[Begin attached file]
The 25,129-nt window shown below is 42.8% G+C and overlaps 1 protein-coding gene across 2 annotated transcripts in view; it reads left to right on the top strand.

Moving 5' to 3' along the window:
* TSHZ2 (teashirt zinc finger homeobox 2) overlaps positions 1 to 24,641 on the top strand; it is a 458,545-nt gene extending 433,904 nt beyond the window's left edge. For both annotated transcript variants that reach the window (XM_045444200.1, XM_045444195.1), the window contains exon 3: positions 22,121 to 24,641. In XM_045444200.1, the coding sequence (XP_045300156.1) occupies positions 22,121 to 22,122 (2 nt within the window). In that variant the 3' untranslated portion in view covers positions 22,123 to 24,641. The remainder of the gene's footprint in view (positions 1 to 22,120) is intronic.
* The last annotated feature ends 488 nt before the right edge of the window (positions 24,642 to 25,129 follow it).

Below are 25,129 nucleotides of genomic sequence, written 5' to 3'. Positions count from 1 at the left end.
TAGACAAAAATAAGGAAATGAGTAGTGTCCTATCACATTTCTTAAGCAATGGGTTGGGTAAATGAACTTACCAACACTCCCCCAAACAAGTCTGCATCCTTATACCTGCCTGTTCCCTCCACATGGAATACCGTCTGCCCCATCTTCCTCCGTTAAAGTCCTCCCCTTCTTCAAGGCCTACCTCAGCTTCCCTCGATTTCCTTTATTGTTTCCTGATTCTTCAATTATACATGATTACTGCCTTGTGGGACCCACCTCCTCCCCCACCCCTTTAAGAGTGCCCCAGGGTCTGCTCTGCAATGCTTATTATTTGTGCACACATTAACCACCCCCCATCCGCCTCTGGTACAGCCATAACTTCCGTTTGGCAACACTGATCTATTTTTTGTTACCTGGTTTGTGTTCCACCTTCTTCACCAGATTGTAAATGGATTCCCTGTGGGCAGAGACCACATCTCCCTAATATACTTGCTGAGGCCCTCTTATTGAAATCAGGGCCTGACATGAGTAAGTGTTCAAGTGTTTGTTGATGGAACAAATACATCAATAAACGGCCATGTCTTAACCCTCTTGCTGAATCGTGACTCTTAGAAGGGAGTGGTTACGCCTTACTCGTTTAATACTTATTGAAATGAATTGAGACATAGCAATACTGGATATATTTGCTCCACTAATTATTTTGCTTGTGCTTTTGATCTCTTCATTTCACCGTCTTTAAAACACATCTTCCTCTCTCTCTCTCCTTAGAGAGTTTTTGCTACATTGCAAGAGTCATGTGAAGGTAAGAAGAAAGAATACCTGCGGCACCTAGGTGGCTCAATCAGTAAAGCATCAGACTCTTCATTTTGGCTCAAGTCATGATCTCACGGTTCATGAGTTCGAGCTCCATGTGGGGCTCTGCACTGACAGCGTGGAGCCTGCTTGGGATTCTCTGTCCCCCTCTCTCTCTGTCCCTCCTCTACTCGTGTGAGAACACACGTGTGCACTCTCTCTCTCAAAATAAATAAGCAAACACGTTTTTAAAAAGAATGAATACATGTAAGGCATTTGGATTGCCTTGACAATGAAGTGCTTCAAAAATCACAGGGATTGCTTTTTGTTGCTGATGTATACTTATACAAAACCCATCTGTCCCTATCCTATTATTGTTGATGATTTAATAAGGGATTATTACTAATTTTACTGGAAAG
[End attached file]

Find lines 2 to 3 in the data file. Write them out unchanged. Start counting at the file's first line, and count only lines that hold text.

Moving 5' to 3' along the window:
* TSHZ2 (teashirt zinc finger homeobox 2) overlaps positions 1 to 24,641 on the top strand; it is a 458,545-nt gene extending 433,904 nt beyond the window's left edge. For both annotated transcript variants that reach the window (XM_045444200.1, XM_045444195.1), the window contains exon 3: positions 22,121 to 24,641. In XM_045444200.1, the coding sequence (XP_045300156.1) occupies positions 22,121 to 22,122 (2 nt within the window). In that variant the 3' untranslated portion in view covers positions 22,123 to 24,641. The remainder of the gene's footprint in view (positions 1 to 22,120) is intronic.